• Money-back guarantee: full refund for unsatisfied customers.
• Double-your-money-back guarantee: double refund for unsatisfied customers.
• Long-term guarantee: one year, multi-year or lifetime guarantee.

Free Trial or Demonstration Offer: Another great way to reverse purchase risk is to offer a free trial or to provide a free demonstration. This works with all kinds of products or services, and allows the customer to convince himself that he needs what you have to offer. Those customers who are concerned about making the right purchase decision will be put at ease by this offer.

Package or Value-Added Offer: This offer appeals to customers looking for convenience because their needs are met in one place or one purchase, like start-up kits and special packages. Packaging products also increases the perception of value, sometimes without adding costs. For example, offering a free printer with computer purchase.

Premium Offer: Always offer premiums over discounts, as they will better serve your bottom line. Reward purchases with bonus products or services, and you’ll give new customers an incentive for choosing your business over the competition.

4. Draft several hard-to-refuse offers based on these motivators.

Brainstorm as many different types of offers as you can, using emotional keywords or hot buttons. Depending on the type of business you have, and the products or services you offer, you may wish to focus on a single product or service, or open up the offer to all the items you have in store.

Are there any freebies you can throw in? Any overstock that can be handed out as a free gift, or packaged with another product? What about bonus services that you can add on to products for a limited time (with limited costs)? Will a simple guarantee make a big difference?

When describing your offer, be as specific as possible and avoid lengthy description of product details and benefits. Your goal is to sell the offer and motivate readers to take the next step, not to sell your product.

5. Evaluate the financial viability of each of your brainstormed offers.

Even though you’re using these offers as lead generation tools, you need to make sure that each transaction will turn an acceptable profit, or at least allow you to break even. The last thing you want to have happen is a store full of leads redeeming an outrageous offer that will leave you broke.

So, for each of your brainstormed offers, calculate your break-even point. If I were offering 2-for-1 mother/daughter haircuts, my calculation would look something like this:

A. Costs:
Service costs:
Adult Haircut: $20
Junior Haircut: $10

Marketing costs:
Advertising: $200
Flyer Drop: $100

B. Profit: Price minus hard costs
Adult Haircut: $40 (retail price) – $20 (cost) = $20 profit
Junior Haircut: $0 (offered free) – $10 (cost) = $10 expense
Profit: $20 – $10 = $10 profit per transaction

C. Break-Even Point: How much profit will you need to make to cover soft costs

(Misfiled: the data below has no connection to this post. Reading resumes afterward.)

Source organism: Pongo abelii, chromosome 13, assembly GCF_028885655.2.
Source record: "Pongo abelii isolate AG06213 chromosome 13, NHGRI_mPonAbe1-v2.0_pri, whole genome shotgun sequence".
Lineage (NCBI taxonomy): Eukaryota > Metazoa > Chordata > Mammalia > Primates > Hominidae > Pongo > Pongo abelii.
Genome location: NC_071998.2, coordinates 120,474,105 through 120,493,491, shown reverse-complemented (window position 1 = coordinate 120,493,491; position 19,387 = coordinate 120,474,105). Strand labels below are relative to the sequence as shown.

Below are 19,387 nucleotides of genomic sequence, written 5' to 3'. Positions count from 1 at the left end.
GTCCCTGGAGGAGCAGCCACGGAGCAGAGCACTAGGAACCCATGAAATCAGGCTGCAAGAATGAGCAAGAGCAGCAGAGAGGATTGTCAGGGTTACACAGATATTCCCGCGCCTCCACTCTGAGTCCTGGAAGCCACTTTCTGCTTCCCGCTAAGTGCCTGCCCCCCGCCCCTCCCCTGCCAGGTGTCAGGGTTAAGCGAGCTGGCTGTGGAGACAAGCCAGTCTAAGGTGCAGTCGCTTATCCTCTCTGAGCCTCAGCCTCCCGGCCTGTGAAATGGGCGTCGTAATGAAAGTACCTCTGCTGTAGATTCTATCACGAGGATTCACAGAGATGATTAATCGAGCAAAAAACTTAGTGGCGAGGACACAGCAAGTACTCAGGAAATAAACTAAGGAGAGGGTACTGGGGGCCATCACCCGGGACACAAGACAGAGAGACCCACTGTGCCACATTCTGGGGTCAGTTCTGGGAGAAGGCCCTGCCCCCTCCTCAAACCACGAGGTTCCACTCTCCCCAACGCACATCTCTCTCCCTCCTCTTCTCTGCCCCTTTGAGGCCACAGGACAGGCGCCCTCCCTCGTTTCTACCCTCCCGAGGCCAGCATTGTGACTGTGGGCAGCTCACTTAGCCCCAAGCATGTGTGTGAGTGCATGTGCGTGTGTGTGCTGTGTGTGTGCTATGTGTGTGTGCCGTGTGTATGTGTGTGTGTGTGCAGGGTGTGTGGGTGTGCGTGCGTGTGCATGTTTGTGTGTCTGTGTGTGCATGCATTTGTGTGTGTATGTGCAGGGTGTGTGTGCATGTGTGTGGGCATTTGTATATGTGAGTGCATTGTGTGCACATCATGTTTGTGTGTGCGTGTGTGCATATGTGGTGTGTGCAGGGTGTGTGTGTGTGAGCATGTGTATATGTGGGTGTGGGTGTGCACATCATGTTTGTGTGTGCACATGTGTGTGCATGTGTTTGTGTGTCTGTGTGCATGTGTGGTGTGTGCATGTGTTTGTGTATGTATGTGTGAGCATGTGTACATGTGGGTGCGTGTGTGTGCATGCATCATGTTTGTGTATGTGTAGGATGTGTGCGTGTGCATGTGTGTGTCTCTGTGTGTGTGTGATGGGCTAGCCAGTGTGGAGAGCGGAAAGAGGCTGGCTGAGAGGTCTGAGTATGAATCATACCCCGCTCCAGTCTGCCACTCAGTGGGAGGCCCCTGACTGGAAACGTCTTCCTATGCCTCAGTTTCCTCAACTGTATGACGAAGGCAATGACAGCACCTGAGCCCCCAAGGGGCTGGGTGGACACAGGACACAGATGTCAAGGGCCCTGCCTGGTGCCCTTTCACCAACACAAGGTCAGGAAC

Advertising (total): $300
Profit: $10
Transactions: $300 / $10 = 30 transactions required to break even.

From here you can assess whether or not you can realistically break even, and if your offer is financially viable. In this example, 30 transactions is a reachable target for my salon over the course of a weekend, but I may consider extending the offer over the course of a week, maintaining an element of urgency, but allowing more time to recover my costs.

Keep in mind that the customers’ initial purchase in response to your offer may only allow you to break even, but if you are able to convert them into repeat customers, the profit of their subsequent purchases may make up the difference.

6. Select two of your financially viable offers, then test them to measure which works best.

I like to test two offers at a time. This will tell me what emotional motivators really work with my target audience, and then I can continue to build on that knowledge.

Use your lead tracking system to measure which offers generate the highest number of leads.

Remember that testing and measuring is a vital component of your lead generation efforts, and it produces some really valuable information on emotional motivators that work.

Get creative and put together new and exciting offers for your potential clients on a regular basis
Keep improving and revising your offers to ensure you continue to draw leads from them. Otherwise, your audience will get used to seeing the same offer, assume it is always available, and it may become stale.

Use opportunities like seasons, events, anniversaries and other celebrations to change and renew offers. When you bring in a new product line, feature a new service, or try to go after a new segment of your target market, check in to see if you can create an offer around the news and bring in some new leads.


About the Author

Robert Ritch is a successful entrepreneur and business consultant, and has helped numerous small businesses increase their profits by assisting them in planning the steps they need to take and the order they need to take them, and in identifying and reaching their target market. Contact Robert at ceo@robertritch.com or at robertritch.com.

Both comments and pings are currently closed.

Sorry, the comment form is closed at this time.

Paul Mitchell the school
The Nurture Nook
Murfreesboro Symphony Orchestra